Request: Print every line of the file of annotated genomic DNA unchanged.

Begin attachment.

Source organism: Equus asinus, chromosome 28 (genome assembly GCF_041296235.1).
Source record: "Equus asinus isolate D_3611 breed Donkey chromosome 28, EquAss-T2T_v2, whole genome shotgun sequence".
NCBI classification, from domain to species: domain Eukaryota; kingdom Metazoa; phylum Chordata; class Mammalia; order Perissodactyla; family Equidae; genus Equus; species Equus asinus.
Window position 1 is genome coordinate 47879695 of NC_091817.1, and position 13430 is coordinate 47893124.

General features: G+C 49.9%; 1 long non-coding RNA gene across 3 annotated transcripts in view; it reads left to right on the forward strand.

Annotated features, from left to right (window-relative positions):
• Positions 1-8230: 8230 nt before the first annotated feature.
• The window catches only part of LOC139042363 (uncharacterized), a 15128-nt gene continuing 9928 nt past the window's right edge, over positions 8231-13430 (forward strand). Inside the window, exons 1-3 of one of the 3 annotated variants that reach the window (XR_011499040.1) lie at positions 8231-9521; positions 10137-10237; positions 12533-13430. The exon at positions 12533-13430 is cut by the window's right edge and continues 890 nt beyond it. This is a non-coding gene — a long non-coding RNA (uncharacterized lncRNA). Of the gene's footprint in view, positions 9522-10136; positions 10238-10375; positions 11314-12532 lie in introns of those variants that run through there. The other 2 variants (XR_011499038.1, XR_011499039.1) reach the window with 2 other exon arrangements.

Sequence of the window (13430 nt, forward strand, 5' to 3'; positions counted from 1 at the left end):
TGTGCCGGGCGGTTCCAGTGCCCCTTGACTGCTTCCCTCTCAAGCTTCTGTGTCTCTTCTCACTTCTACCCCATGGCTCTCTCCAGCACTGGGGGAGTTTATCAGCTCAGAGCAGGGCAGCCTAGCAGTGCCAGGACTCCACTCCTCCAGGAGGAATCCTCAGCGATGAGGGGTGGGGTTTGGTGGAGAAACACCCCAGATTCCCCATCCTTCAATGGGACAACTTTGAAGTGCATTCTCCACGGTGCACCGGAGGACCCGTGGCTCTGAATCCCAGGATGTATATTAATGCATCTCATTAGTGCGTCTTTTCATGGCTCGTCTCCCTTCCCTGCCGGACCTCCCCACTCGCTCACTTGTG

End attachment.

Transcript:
Source organism: Equus asinus, chromosome 28 (genome assembly GCF_041296235.1).
Source record: "Equus asinus isolate D_3611 breed Donkey chromosome 28, EquAss-T2T_v2, whole genome shotgun sequence".
NCBI classification, from domain to species: domain Eukaryota; kingdom Metazoa; phylum Chordata; class Mammalia; order Perissodactyla; family Equidae; genus Equus; species Equus asinus.
Window position 1 is genome coordinate 47879695 of NC_091817.1, and position 13430 is coordinate 47893124.

General features: G+C 49.9%; 1 long non-coding RNA gene across 3 annotated transcripts in view; it reads left to right on the forward strand.

Annotated features, from left to right (window-relative positions):
• Positions 1-8230: 8230 nt before the first annotated feature.
• The window catches only part of LOC139042363 (uncharacterized), a 15128-nt gene continuing 9928 nt past the window's right edge, over positions 8231-13430 (forward strand). Inside the window, exons 1-3 of one of the 3 annotated variants that reach the window (XR_011499040.1) lie at positions 8231-9521; positions 10137-10237; positions 12533-13430. The exon at positions 12533-13430 is cut by the window's right edge and continues 890 nt beyond it. This is a non-coding gene — a long non-coding RNA (uncharacterized lncRNA). Of the gene's footprint in view, positions 9522-10136; positions 10238-10375; positions 11314-12532 lie in introns of those variants that run through there. The other 2 variants (XR_011499038.1, XR_011499039.1) reach the window with 2 other exon arrangements.

Sequence of the window (13430 nt, forward strand, 5' to 3'; positions counted from 1 at the left end):
TGTGCCGGGCGGTTCCAGTGCCCCTTGACTGCTTCCCTCTCAAGCTTCTGTGTCTCTTCTCACTTCTACCCCATGGCTCTCTCCAGCACTGGGGGAGTTTATCAGCTCAGAGCAGGGCAGCCTAGCAGTGCCAGGACTCCACTCCTCCAGGAGGAATCCTCAGCGATGAGGGGTGGGGTTTGGTGGAGAAACACCCCAGATTCCCCATCCTTCAATGGGACAACTTTGAAGTGCATTCTCCACGGTGCACCGGAGGACCCGTGGCTCTGAATCCCAGGATGTATATTAATGCATCTCATTAGTGCGTCTTTTCATGGCTCGTCTCCCTTCCCTGCCGGACCTCCCCACTCGCTCACTTGTG